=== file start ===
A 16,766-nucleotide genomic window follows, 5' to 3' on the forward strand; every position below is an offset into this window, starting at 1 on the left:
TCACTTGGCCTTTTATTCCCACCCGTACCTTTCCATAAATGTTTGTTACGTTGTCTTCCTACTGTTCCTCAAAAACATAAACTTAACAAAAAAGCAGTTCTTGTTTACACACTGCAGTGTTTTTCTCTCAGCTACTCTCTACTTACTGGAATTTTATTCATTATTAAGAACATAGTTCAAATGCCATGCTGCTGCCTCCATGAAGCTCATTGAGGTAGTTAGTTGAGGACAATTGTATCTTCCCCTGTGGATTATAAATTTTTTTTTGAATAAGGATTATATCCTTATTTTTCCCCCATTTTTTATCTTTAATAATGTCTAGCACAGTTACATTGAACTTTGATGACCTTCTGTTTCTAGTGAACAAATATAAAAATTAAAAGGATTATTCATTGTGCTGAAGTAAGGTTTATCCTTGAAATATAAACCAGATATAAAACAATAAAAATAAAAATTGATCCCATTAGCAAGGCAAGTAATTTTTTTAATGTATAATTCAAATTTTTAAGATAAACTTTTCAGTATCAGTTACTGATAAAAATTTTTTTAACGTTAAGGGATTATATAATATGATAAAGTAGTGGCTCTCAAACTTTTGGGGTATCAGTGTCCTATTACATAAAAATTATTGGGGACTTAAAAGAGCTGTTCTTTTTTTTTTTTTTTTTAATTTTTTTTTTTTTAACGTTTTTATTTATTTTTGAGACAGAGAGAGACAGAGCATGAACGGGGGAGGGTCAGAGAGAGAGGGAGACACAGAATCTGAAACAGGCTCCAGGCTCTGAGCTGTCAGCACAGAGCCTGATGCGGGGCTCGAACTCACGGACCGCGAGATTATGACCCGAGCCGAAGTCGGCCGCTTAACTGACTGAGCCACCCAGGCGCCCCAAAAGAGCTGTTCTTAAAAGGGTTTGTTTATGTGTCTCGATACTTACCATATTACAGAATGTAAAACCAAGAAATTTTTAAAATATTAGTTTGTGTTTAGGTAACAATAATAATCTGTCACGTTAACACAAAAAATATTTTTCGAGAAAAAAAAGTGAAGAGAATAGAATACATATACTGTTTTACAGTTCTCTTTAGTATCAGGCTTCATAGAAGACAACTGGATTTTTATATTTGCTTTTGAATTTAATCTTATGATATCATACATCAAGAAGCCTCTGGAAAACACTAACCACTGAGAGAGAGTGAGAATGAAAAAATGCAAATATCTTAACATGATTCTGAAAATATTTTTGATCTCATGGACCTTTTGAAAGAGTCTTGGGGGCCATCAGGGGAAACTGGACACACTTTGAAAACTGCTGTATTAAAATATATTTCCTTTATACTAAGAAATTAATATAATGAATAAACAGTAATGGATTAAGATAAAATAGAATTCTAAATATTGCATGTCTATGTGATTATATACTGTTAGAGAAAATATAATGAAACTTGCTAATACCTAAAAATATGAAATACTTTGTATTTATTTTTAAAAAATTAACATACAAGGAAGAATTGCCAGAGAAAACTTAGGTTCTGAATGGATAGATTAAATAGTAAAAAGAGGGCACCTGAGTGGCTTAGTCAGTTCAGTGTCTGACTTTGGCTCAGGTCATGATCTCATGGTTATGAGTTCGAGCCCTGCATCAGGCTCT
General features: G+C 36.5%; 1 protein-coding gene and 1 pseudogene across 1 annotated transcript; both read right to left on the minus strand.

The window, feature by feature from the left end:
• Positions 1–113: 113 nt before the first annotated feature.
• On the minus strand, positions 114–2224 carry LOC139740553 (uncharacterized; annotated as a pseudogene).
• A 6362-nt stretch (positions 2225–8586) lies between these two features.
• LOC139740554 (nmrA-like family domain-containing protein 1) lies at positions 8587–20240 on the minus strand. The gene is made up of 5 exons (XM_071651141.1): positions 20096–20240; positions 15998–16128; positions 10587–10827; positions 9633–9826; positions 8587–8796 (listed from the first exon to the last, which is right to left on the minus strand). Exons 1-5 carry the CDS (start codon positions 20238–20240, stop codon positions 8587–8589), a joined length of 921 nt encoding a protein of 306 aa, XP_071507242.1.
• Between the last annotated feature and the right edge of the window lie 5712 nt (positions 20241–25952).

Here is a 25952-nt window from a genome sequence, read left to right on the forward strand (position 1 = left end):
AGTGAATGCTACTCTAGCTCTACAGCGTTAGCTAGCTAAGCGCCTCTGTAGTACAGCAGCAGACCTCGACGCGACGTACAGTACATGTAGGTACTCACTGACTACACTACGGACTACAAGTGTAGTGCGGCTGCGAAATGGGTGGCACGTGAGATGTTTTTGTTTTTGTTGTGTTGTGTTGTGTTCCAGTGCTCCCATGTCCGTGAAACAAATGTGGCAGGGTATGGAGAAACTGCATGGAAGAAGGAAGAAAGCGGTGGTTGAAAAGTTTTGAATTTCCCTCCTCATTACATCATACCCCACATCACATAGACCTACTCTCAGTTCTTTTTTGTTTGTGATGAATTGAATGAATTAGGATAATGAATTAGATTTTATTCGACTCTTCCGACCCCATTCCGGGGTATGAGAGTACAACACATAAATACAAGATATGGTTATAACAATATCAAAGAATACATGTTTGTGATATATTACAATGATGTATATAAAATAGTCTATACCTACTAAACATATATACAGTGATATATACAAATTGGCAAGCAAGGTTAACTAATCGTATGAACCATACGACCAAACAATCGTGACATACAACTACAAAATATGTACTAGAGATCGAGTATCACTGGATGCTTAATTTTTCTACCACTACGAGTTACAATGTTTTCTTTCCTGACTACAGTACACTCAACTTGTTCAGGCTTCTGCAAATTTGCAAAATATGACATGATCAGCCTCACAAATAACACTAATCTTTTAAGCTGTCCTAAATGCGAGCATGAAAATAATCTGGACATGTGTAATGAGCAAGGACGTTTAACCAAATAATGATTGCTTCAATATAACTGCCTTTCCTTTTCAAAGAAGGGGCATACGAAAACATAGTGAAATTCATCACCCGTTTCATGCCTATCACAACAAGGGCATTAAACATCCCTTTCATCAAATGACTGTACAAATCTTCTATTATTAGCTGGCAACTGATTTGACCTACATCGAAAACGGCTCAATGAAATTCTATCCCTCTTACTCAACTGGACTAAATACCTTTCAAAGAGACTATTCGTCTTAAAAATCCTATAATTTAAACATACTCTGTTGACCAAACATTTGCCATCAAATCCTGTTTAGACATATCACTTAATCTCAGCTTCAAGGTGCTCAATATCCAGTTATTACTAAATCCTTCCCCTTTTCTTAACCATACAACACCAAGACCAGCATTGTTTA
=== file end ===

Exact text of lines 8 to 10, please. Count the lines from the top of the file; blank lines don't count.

• LOC139740554 (nmrA-like family domain-containing protein 1) lies at positions 8587–20240 on the minus strand. The gene is made up of 5 exons (XM_071651141.1): positions 20096–20240; positions 15998–16128; positions 10587–10827; positions 9633–9826; positions 8587–8796 (listed from the first exon to the last, which is right to left on the minus strand). Exons 1-5 carry the CDS (start codon positions 20238–20240, stop codon positions 8587–8589), a joined length of 921 nt encoding a protein of 306 aa, XP_071507242.1.
• Between the last annotated feature and the right edge of the window lie 5712 nt (positions 20241–25952).

Here is a 25952-nt window from a genome sequence, read left to right on the forward strand (position 1 = left end):